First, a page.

Feb 19, 2013

American Sign Language Mass returns to the diocese on third Sundays




Story and photos by David Martin

SPRINGFIELD – Members of the deaf community in the Springfield Diocese now have a new location to experience a Mass interpreted in American Sign Language (ASL) on the third Sunday of each month.

Mother Mary of Hope Church in Springfield was the setting for the interpreted Mass on Feb. 17. Twenty five members of the deaf community from the parish were present to participate. Father Matthew Alcombright, associate pastor for Mary Mother of Hope Parish, interpreted much of the Mass in sign language.

Father Alcombright was appointed director of the Springfield Diocese’s Ministry with the Deaf in July 2012, taking over for the long-time director, Sister of St. Joseph Carol Lareau. Father Alcombright said his predecessor “did wonderful work” in the deaf ministry for 30 years and he hopes to continue and expand on her work.

“It has given me a new realization of communication, of how people truly listen and how we understand, especially in a spiritual sense. You know, we listen to God with our heart, we don’t listen with our ears. The deaf can teach volumes about that, how to better listen to God’s voice,” said Father Alcombright.

Father Alcombright said he was happy with the turnout of 300 people for the event and was also pleased at how welcoming the hearing people were for the interpreted Mass. He said it is also a wonderful thing for the deaf community to see so many hearing people being enthusiastic and encouraging the use of sign language at the Mass.

Kay Woods, the office manager for the Ministry with the Deaf, who is deaf herself, said Father Alcombright’s ability to communicate in ASL encourages others to become involved in the ministry. She said the ASL Mass was inspiring from start to finish and watching Father Alcombright sign throughout the Mass gave her chills to see the liturgy performed in her own language.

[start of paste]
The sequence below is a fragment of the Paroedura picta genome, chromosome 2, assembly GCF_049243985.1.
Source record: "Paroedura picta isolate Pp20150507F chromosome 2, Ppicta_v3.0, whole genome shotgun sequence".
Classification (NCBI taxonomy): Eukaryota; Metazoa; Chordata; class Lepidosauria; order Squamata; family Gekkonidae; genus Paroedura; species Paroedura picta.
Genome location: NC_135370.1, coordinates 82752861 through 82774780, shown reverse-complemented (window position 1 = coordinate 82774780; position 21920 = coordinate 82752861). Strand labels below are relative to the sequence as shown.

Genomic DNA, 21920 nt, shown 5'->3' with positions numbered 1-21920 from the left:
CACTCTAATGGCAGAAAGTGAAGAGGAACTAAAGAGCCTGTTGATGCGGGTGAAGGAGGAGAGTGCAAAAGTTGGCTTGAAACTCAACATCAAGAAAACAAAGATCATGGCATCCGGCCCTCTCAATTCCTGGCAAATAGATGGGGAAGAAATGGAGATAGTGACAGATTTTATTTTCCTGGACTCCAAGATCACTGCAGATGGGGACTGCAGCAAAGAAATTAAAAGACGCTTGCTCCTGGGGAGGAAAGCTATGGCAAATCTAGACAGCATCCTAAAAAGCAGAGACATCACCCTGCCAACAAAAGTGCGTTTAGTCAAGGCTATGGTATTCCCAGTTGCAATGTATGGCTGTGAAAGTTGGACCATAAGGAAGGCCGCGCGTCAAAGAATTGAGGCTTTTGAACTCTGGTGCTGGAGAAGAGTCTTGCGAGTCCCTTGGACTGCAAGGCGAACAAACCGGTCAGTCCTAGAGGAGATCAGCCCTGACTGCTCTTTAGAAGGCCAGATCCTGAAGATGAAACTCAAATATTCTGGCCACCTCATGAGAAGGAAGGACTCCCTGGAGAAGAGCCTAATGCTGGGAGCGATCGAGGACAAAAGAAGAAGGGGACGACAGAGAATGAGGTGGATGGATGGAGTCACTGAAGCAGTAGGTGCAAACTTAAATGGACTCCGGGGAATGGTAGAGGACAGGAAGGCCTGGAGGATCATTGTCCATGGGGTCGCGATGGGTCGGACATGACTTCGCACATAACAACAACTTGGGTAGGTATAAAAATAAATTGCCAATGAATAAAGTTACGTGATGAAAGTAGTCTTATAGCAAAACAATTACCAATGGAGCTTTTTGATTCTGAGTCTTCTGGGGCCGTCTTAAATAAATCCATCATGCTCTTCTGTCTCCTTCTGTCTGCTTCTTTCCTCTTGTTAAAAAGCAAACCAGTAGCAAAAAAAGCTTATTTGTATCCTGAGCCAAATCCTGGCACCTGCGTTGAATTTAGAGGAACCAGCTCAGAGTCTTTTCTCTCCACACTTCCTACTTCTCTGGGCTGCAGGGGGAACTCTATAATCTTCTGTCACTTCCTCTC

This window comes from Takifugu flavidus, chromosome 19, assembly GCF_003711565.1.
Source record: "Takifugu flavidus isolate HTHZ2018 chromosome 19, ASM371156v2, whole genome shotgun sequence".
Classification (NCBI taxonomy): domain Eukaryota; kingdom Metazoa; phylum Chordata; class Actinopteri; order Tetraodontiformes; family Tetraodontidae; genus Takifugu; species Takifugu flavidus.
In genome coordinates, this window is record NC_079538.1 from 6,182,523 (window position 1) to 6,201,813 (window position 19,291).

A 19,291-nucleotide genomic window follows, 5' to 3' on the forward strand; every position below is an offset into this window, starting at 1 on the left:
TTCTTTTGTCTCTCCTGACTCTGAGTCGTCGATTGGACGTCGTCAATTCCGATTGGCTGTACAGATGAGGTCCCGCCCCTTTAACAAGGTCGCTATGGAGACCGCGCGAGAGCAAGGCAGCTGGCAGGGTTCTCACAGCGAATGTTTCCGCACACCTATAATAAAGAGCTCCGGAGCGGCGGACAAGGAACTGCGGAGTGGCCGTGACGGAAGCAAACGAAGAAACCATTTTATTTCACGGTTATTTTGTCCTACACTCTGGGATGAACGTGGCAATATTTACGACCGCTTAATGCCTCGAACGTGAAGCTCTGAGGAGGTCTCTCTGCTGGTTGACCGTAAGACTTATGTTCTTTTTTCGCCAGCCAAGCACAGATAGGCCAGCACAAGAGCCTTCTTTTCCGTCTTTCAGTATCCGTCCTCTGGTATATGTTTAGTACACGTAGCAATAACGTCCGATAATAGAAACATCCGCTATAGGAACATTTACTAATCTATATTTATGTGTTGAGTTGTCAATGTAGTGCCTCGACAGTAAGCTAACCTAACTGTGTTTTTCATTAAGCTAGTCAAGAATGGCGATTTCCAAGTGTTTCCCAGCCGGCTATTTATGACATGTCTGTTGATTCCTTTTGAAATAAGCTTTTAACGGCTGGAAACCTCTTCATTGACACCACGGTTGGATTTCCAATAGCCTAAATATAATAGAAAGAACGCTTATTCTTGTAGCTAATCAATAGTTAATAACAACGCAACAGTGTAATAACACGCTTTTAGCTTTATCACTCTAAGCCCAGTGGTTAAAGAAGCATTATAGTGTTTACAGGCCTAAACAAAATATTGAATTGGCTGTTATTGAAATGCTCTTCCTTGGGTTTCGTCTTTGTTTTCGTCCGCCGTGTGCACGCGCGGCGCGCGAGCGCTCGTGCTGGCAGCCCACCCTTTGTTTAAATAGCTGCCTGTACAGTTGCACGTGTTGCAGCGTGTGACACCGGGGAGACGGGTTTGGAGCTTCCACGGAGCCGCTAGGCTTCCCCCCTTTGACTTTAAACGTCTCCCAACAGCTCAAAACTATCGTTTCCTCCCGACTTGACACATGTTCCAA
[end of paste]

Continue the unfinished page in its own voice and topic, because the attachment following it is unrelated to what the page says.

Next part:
“Hopefully, people in western Massachusetts will realize that there is a strong and growing deaf community here at Mary Mother of Hope Church and our ministry will help other deaf Catholics get involved to strengthen their faith,” said Woods.

Woods said she really enjoys working in the deaf ministry office because it allows her spirit to grow stronger as she is there to help and support other deaf people.

Father Alcombright said the deaf ministry at Mary Mother of Hope has been incorporated into parish life there so that it has become one family with two different languages that celebrates together events such as the ASL Mass, which had not been offered on the third Sunday for some years.

“I was nervous, the deaf were nervous and the hearing community, but we all came together and we did our best and I think it was a really wonderful beginning of a new thing here. I am just so enthusiastic and thank the community at Mother Mary of Hope for just allowing this to happen,” said Father Alcombright.

Father Alcombright said during the Lenten season, an interpreted Mass is offered every Sunday at 10 a.m. and services during Holy Week also will have interpreters. He said if there are any deaf in the area who wish for more information they are urged to contact Mother Mary of Hope Church at 413-739-0456.

A small reception took place after the ASL Mass in the parish hall.

A video version of this story will be broadcast on the March 9 edition of the Springfield Diocese's weekly newsmagazine program, "Real to Reel," which airs Satruday evenings at 7 on WWLP-22NEWS.